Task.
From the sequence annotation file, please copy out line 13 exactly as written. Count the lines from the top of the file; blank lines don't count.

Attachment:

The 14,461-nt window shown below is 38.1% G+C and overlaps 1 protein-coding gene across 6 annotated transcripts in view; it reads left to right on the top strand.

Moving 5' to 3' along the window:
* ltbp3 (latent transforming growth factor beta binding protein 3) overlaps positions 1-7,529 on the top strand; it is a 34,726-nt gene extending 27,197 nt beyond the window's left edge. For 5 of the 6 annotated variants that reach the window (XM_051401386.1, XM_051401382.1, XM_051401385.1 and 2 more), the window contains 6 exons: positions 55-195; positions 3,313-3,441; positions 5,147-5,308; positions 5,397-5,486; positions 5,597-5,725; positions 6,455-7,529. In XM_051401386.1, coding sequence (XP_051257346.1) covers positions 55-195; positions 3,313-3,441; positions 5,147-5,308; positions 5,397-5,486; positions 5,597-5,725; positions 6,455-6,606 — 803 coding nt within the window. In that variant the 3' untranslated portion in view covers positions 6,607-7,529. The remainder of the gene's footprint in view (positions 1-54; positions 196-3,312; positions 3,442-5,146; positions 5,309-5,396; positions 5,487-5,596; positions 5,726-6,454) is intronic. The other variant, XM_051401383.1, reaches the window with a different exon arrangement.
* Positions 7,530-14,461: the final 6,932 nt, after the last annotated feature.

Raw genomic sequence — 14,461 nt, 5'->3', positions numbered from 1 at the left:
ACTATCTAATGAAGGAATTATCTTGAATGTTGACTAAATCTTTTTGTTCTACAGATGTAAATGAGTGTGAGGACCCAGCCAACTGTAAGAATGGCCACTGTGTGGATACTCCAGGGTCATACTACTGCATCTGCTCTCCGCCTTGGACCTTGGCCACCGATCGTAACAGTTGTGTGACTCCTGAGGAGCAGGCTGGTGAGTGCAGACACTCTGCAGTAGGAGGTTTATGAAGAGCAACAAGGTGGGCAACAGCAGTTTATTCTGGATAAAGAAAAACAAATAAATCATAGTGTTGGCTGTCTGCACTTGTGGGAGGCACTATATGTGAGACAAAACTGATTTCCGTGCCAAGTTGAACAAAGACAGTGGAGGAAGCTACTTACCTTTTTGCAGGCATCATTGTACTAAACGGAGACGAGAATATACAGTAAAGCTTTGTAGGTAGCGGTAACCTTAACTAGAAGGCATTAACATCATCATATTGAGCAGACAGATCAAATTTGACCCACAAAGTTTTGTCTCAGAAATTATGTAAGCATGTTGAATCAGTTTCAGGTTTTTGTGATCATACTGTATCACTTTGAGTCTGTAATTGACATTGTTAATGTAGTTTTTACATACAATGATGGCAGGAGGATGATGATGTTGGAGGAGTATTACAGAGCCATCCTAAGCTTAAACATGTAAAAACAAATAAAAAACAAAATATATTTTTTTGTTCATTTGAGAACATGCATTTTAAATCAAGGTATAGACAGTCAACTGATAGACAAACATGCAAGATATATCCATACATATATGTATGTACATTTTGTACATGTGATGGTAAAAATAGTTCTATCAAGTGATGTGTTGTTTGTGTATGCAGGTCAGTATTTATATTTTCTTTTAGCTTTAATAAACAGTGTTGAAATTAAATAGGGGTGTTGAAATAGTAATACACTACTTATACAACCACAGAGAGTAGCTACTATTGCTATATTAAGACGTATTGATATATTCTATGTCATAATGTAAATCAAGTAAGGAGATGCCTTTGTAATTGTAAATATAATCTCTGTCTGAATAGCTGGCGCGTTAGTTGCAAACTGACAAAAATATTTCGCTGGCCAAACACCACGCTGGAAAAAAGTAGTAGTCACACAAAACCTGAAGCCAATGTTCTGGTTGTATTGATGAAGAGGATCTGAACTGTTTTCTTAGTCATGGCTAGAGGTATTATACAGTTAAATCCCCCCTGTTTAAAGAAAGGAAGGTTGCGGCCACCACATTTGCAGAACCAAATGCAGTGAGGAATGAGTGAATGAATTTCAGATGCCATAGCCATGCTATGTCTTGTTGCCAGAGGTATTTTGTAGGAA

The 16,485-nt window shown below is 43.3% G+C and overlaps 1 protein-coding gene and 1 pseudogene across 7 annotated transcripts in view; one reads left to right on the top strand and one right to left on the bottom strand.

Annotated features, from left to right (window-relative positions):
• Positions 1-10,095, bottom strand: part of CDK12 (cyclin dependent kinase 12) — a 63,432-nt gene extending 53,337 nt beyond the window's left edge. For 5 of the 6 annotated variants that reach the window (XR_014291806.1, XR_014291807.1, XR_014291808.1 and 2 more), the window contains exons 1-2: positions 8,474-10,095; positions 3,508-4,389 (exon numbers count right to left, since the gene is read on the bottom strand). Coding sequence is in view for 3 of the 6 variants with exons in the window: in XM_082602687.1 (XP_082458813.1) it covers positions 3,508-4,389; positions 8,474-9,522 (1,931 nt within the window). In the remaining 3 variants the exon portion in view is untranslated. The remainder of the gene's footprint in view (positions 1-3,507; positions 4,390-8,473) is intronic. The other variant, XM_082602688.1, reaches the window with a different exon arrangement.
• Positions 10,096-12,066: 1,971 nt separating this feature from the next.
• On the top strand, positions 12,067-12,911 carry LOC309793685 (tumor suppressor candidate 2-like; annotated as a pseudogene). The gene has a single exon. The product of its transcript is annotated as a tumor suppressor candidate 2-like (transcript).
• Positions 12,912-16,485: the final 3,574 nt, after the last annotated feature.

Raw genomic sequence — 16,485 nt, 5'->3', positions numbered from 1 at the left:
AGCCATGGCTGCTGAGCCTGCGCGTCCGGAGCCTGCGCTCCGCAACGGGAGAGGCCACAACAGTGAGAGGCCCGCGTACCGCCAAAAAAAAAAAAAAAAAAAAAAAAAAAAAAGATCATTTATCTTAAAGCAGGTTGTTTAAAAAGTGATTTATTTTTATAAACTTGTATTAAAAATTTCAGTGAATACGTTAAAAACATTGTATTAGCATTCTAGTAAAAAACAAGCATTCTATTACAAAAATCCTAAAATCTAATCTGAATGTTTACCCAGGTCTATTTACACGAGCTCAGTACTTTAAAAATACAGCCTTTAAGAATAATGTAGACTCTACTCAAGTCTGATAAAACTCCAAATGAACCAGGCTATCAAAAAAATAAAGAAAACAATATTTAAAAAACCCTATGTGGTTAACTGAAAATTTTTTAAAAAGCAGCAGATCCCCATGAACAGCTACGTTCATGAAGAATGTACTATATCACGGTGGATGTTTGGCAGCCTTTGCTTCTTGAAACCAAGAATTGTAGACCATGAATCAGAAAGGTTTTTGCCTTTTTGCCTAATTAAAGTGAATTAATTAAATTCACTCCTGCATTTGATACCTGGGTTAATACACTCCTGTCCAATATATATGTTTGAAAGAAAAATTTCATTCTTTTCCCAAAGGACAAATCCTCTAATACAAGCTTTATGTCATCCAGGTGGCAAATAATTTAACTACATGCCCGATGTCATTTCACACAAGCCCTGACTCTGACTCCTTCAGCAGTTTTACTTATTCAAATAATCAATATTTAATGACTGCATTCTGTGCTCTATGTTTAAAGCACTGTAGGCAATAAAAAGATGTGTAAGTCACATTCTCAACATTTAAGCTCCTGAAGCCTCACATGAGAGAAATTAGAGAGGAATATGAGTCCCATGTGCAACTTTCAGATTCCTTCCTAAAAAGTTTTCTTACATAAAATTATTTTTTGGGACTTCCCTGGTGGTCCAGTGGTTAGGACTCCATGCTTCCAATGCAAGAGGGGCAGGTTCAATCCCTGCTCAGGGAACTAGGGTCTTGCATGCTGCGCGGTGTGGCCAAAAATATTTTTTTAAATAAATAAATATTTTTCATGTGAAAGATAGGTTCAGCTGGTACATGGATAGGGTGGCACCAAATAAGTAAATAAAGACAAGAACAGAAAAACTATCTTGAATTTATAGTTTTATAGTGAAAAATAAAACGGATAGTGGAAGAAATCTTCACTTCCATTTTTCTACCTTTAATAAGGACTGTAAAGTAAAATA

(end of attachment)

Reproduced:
Raw genomic sequence — 16,485 nt, 5'->3', positions numbered from 1 at the left: